Starring: Roy Scheider, Bruno Cramer, Francisco Rabal and Amidou
Directed by: William Friedkin
Running time: 2 hrs 1 min
Our score: 5 out of 5 Stars
Pop quiz: In 1977, 20th Century Fox announced plans to release one of the most anticipated films of the past few years. What was it?
Four men. Each of them running from something that will consume them. There’s Jackie Scanlon (Scheider). A small time gangster, he and some of his pals have just made the mistake of robbing a New Jersey church whose priest happens to be the brother of a BIG time gangster. Victor (Cramer) is a Frenchman running away from a certain prison sentence in his native country. Kassem (Amidou) is running from his past as a wanted terrorist in Jerusalem, whlle Nilo (Rabal) is a mystery man. They find themselves deep in the South American jungles where they are recruited to drive trucks loaded down with highly volatile explosives. Their reward: freedom at best. At worse: BOOM!
William Friedkin’s follow-up to “The Exorcist,” “Sorcerer” is a loose remake of the French film “The Wages of Fear.” For various reasons, none that I couldn’t understand as a 16 year old boy, it was not greeted well by the public or film critics. Was it the symbolism? The fact that the first 15 minutes of the film are mostly in a foreign language? Heck, was it the “Exorcist” curse? I have no idea but I can tell you today what I thought 40 years ago: “Sorcerer” is a masterpiece of filmmaking.
Friedkin took his cameras on-location to various locales across the world and captured the colors and emotions of each one brilliantly. In the South American jungles, the beauty of the trees and wildlife contrasts against the dreary, constantly rain-filled skies. As the trucks begin on their journey, you are white knuckled with the drivers, as each roadside cliff, rock-strewn road and badly dis-repaired bridge constantly puts the men one bad bump away from death. As the road gets more treacherous, the men learn that, if they can’t trust each other, there will be no one left to complete their mission.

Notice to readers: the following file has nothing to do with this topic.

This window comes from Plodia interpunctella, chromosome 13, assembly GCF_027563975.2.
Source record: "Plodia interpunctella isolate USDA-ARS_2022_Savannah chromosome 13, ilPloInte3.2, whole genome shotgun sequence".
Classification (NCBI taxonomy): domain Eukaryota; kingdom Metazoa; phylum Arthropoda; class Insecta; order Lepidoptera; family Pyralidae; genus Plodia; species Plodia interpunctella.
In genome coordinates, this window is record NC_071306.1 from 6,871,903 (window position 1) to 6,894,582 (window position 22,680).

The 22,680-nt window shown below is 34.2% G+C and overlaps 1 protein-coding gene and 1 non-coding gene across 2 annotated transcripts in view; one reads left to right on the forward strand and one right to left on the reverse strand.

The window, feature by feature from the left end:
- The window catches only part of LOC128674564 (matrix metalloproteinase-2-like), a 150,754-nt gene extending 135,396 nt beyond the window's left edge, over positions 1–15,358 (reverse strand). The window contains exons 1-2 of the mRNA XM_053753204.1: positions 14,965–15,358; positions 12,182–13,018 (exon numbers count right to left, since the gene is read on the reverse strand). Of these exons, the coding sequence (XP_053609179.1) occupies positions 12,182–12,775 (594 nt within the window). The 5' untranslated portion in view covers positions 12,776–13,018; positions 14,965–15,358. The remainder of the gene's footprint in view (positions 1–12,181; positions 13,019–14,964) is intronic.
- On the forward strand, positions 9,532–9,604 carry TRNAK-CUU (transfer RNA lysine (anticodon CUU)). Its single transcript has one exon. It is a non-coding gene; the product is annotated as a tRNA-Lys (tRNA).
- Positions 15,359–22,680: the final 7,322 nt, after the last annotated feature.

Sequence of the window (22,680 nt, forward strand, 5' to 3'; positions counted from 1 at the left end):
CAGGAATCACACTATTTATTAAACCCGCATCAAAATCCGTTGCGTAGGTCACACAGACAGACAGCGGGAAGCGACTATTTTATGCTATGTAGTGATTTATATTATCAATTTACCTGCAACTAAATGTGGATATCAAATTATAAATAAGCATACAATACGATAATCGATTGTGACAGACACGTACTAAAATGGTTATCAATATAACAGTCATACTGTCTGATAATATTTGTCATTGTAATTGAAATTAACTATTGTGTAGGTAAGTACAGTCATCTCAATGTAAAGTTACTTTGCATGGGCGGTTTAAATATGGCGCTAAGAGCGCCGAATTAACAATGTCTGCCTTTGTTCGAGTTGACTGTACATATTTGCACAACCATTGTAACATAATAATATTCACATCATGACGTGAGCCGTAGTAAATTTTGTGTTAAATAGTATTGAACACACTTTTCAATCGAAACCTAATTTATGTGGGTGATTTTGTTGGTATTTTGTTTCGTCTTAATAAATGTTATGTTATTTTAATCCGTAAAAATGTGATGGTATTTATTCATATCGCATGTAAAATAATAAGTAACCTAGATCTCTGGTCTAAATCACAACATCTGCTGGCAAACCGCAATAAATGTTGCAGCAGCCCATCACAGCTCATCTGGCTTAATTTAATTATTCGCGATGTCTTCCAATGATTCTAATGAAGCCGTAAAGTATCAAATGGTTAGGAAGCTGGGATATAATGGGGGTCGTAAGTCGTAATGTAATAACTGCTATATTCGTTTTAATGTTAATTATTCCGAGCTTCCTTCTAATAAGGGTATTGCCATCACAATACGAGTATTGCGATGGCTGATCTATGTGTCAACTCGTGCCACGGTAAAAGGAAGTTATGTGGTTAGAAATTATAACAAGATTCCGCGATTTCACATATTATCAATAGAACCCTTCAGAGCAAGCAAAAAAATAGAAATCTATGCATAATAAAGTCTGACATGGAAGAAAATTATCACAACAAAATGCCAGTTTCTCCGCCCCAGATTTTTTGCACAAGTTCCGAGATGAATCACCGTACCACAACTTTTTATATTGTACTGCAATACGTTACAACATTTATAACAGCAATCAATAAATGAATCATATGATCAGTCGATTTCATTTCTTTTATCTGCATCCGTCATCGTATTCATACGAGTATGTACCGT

The cast is top notch, with Scheider coming across as a modern day Fred C. Dobbs. The rest of the cast are equally strong. Even when there are no words being spoken, the four men communicate plenty. Visually the film is stunning. The restoration makes the film look brand new. And the score, by German band Tangerine Dream, is outstanding. If I have one quibble, it is that I remember seeing the film opening night with a short four-minute overture while the screen stayed black. The creepy music and black screen really helped prepare you for what you were about to see.
OK, do you know the answer to my question? If you said “Star Wars” you are…WRONG! No, the big movie from Fox that year was supposed to be “The Other Side of Midnight,” based on the steamy novel by Sidney Sheldon. Very few theatre owners had even heard of “Star Wars.” That film’s prospects were so low that Fox mandated that any theatre that wanted to play “The Other Side of Midnight” had to agree to play “Star Wars,” which was bad news for “Sorcerer,” which opened in many cities the week after “Star Wars.” Mann’s Chinese Theatre, which had played “Star Wars,” dropped it after a week to play “Sorcerer.” This was May 1977. Soon, “Star Wars” returned, where it played through June 1978. Not bad for a movie nobody wanted.
“Sorcerer” is now back on the big screen at many Alamo Drafthouse Theatres. To see if it’s playing in your city, head here.